Winter 2007

Elsa Chen

“The Globalization of Contemporary Art: Asian Perspectives”
Department of Art History
Late twentieth century has witnessed the rise of contemporary art industry. This course aims to look at how flourishing Asian contemporary art has been produced, reproduced and disseminated in the world contemporary art system. This course will try to understand how one of the biggest contemporary art industries, namely the biennale industry, works, and investigate how Asian contemporary art has been situated and circulated within this system. This will be done by exploring selected biennales held in different parts of the world and under similar or different persuasions and also by analyzing some specific work by a few internationally renowned artists of Asian descents who move inside and/or beyond the system.

Eulàlia Moles

“Contemporary Issues of Chicanas
Department of Spanish and Portuguese
This seminar introduces students to key concepts related to the theoretical framework of globalization with a special emphasis on how it impacts Chicanas/Latinas. We will discuss how globalization and neoliberalist policies have a profound effect on the “new world border,” the femicide on the border, and (trans)national migration and its feminization in the 1990s in the rise of the global economic shifts. We will also carefully examine how transnational feminist decolonizing practices engage with different human rights frameworks in their pursuit of social justice in order to denounce and counteract both personal and structural violence. Different theories informing the emerging field of transnational studies will be explored in the light of the formation of transnational alliances based on the historical and contemporary geopolitical links in the Americas.

Eulàlia Moles

“Contemporary Issues of Chicanas”
Department of Spanish and Portuguese
This course introduces students to several topics directly impacting Chicanas/ Latinas in the present historical framework of globalization. We will specifically focus on the theme of violence to discuss the U.S.-Mexico borderlands, (trans)national migration, labor, the femicide on the border, health, and Chicana cultural practices. An integral part of the course will be devoted to examining the many different processes that transnational feminist decolonizing practices adopt to denounce, and counteract both personal and structural violence.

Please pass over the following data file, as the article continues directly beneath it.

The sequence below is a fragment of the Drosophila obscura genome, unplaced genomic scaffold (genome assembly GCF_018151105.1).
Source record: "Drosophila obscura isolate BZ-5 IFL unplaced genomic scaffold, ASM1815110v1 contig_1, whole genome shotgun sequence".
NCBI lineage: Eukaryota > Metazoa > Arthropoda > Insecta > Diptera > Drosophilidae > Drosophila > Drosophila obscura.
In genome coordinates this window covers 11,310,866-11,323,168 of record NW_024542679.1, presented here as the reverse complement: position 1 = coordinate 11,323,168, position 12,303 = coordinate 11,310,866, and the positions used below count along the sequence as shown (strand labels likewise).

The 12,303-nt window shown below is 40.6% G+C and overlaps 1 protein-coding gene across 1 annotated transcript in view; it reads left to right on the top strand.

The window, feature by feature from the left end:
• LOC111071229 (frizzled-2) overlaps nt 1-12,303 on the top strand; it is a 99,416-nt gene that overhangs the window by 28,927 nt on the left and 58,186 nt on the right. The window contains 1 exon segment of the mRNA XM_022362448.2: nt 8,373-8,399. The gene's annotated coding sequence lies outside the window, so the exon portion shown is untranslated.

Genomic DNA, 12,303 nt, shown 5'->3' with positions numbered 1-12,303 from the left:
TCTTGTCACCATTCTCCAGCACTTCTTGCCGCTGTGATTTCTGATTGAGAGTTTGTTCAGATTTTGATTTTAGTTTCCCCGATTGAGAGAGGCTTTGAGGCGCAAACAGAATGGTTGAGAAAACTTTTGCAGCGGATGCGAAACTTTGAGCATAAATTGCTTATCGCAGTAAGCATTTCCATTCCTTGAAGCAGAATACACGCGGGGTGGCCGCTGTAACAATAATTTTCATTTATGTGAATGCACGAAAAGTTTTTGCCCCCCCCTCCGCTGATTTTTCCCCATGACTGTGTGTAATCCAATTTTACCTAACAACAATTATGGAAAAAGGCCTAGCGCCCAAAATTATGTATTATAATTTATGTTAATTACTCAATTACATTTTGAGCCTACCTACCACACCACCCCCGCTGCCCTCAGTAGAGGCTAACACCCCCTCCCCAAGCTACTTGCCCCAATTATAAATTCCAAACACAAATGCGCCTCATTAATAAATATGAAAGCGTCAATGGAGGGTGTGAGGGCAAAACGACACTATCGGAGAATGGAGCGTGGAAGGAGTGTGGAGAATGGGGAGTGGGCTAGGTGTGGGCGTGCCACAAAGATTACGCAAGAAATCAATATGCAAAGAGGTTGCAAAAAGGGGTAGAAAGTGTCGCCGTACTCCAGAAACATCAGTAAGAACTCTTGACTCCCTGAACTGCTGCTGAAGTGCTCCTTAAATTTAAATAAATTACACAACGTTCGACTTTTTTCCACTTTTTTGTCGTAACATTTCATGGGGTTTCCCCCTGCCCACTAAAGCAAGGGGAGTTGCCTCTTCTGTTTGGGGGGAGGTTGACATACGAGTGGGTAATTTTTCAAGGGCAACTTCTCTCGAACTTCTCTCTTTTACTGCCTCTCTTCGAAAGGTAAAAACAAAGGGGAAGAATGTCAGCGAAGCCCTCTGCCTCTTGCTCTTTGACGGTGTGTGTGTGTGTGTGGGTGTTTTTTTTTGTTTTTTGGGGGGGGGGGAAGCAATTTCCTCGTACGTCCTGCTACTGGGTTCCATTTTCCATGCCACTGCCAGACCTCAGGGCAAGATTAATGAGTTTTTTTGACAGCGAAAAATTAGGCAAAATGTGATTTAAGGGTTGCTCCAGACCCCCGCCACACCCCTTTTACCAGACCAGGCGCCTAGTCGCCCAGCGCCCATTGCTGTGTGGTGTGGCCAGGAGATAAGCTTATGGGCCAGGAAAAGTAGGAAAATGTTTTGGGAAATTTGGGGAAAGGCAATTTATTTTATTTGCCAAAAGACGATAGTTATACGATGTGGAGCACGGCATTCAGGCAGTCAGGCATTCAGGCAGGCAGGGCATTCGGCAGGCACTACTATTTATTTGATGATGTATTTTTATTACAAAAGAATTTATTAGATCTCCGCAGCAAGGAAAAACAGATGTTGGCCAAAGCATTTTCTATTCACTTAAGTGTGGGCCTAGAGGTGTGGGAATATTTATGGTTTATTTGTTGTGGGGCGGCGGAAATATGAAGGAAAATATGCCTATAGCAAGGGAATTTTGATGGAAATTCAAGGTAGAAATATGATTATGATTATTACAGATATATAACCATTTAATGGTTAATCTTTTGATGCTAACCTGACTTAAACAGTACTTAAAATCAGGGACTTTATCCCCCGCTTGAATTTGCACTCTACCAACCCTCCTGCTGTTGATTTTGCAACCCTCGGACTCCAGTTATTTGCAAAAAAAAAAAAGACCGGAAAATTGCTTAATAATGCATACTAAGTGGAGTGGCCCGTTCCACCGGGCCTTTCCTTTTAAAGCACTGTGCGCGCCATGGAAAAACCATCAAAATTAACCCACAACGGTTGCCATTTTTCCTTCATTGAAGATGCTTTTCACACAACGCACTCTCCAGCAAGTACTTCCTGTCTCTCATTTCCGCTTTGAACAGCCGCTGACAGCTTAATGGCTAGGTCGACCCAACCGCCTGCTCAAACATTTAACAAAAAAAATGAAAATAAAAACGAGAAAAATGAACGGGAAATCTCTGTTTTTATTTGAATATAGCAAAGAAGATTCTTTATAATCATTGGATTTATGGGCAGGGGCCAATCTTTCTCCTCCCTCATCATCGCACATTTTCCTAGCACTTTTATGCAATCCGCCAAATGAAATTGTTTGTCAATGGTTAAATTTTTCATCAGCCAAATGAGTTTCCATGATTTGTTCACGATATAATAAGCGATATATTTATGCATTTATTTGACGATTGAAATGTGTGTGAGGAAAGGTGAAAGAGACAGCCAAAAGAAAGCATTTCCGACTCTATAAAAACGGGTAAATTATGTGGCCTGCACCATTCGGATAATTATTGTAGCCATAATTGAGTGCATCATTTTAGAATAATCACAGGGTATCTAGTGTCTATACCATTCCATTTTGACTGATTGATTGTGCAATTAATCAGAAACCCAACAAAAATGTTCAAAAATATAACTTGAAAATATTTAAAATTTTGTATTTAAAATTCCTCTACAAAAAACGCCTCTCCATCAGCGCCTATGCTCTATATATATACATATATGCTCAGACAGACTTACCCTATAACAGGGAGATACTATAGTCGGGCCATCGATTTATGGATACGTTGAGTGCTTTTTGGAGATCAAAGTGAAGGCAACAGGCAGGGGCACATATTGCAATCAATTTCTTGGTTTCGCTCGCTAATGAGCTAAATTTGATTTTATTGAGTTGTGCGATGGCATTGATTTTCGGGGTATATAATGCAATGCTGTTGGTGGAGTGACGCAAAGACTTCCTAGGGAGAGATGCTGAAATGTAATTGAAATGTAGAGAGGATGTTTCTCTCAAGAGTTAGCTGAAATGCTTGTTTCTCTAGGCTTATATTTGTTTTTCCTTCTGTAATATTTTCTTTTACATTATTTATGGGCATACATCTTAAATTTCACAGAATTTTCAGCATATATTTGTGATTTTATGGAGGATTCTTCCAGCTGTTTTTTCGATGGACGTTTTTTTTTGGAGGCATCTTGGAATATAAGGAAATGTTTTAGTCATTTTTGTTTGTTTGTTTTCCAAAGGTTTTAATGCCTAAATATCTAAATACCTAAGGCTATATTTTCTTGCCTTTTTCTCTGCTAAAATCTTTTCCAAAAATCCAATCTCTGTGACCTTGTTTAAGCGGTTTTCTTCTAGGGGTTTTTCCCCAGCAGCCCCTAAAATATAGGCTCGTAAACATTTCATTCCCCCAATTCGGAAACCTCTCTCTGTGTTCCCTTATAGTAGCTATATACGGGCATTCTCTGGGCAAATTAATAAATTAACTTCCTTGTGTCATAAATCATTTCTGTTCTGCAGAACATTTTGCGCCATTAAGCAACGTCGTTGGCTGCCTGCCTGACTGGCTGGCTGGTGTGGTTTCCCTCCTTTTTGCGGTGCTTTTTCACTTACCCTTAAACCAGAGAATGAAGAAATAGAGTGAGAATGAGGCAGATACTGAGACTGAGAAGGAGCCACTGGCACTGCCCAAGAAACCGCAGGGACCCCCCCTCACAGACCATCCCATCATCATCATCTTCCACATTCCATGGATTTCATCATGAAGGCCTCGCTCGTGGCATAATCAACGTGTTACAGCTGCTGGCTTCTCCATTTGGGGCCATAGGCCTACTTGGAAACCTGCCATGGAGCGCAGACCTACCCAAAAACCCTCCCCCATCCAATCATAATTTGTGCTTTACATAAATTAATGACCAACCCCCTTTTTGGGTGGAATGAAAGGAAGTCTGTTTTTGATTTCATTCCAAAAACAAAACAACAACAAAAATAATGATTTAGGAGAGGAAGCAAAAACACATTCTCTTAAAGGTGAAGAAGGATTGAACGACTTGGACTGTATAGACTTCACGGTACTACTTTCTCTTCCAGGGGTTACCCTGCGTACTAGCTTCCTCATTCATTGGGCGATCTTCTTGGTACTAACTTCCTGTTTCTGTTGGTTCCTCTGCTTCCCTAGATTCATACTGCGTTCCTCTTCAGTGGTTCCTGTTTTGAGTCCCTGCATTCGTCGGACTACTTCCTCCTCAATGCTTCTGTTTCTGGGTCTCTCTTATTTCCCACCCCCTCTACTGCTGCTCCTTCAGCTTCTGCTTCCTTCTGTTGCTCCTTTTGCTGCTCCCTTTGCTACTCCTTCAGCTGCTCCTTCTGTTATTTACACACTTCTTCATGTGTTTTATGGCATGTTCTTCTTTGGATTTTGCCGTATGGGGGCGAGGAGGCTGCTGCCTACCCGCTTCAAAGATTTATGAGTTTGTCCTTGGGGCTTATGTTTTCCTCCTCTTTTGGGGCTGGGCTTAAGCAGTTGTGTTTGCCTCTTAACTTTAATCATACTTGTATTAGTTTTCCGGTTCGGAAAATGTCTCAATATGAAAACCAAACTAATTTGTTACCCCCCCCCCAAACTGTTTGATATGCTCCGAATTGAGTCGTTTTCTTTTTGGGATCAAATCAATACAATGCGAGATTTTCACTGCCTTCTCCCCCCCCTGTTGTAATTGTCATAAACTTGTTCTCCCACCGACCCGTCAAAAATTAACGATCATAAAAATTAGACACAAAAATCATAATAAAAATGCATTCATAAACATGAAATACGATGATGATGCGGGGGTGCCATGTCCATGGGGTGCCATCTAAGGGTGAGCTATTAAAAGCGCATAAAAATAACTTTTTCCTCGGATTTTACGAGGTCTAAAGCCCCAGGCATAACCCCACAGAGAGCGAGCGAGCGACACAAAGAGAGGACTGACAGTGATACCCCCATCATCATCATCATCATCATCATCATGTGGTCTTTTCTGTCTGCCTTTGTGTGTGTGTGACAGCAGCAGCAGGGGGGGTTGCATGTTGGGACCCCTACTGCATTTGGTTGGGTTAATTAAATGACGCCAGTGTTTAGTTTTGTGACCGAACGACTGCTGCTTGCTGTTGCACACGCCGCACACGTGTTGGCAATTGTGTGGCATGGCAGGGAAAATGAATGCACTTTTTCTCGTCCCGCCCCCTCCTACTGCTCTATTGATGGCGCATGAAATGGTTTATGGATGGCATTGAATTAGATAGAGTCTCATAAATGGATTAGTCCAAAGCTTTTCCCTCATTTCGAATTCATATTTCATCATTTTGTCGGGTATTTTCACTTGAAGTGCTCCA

Babli Sinha

“The British Imperial Romance and its Critics”
Department of English
The imperial romance celebrated imperialism as standing for chivalry and civilization. It contrasted the colonizer and the colonized, associating the colonizer with cultural superiority and modernity and the colonized with superstition and primitivism. We will study some of the most influential and controversial texts and films from this genre produced in Britain from the 1890s to the 1940s and set in South Asia and South Africa. We will consider how they promoted colonial service and defended the British empire at a time when colonialism faced criticism at home and abroad.
Department of English.  This course will simultaneously think about how these texts were received by their readers and viewers around the world. As these texts and films were disseminated, they prompted adaptations and the creation of new narratives about modernity. What did these readers find inspiring or offensive about these stories? How did they express their reactions? How did the story of imperialism and modernity change as a result of these responses? How did these stories affect the way in which we understand history and identity? Literature and film critiquing the imperial romance will also date from the 1890s to the 1940s. They will be accompanied by historical and theoretical readings. Texts include works by Anand, Kipling, Forster, Haggard, Plaatje, and Schreiner along with three films, King Solomon’s Mines, Gunga Din, and The Rains Came.